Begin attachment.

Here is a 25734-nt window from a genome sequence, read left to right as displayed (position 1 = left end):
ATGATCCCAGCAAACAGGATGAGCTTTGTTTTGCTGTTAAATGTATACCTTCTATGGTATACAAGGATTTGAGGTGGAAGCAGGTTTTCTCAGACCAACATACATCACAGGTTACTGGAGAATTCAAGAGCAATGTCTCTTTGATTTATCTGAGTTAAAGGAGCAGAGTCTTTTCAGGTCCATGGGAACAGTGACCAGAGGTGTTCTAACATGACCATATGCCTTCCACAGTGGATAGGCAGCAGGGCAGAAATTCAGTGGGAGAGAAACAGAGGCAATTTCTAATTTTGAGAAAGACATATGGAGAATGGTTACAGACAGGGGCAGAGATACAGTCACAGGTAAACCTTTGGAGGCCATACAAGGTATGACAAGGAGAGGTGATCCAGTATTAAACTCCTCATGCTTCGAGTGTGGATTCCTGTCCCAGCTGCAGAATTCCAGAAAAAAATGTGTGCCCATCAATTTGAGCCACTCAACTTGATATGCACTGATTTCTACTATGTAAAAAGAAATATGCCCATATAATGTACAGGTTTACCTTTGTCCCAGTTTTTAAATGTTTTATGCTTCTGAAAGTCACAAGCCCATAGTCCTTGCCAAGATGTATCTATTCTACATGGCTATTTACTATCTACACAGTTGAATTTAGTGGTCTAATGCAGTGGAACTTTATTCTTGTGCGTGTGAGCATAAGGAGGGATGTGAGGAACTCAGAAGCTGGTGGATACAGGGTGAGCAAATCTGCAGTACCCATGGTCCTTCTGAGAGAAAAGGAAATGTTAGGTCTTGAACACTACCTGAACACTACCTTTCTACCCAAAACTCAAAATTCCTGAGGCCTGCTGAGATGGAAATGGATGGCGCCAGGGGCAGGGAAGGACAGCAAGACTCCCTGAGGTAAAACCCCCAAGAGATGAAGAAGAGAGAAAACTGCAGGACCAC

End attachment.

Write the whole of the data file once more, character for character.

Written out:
Here is a 25734-nt window from a genome sequence, read left to right as displayed (position 1 = left end):
ATGATCCCAGCAAACAGGATGAGCTTTGTTTTGCTGTTAAATGTATACCTTCTATGGTATACAAGGATTTGAGGTGGAAGCAGGTTTTCTCAGACCAACATACATCACAGGTTACTGGAGAATTCAAGAGCAATGTCTCTTTGATTTATCTGAGTTAAAGGAGCAGAGTCTTTTCAGGTCCATGGGAACAGTGACCAGAGGTGTTCTAACATGACCATATGCCTTCCACAGTGGATAGGCAGCAGGGCAGAAATTCAGTGGGAGAGAAACAGAGGCAATTTCTAATTTTGAGAAAGACATATGGAGAATGGTTACAGACAGGGGCAGAGATACAGTCACAGGTAAACCTTTGGAGGCCATACAAGGTATGACAAGGAGAGGTGATCCAGTATTAAACTCCTCATGCTTCGAGTGTGGATTCCTGTCCCAGCTGCAGAATTCCAGAAAAAAATGTGTGCCCATCAATTTGAGCCACTCAACTTGATATGCACTGATTTCTACTATGTAAAAAGAAATATGCCCATATAATGTACAGGTTTACCTTTGTCCCAGTTTTTAAATGTTTTATGCTTCTGAAAGTCACAAGCCCATAGTCCTTGCCAAGATGTATCTATTCTACATGGCTATTTACTATCTACACAGTTGAATTTAGTGGTCTAATGCAGTGGAACTTTATTCTTGTGCGTGTGAGCATAAGGAGGGATGTGAGGAACTCAGAAGCTGGTGGATACAGGGTGAGCAAATCTGCAGTACCCATGGTCCTTCTGAGAGAAAAGGAAATGTTAGGTCTTGAACACTACCTGAACACTACCTTTCTACCCAAAACTCAAAATTCCTGAGGCCTGCTGAGATGGAAATGGATGGCGCCAGGGGCAGGGAAGGACAGCAAGACTCCCTGAGGTAAAACCCCCAAGAGATGAAGAAGAGAGAAAACTGCAGGACCAC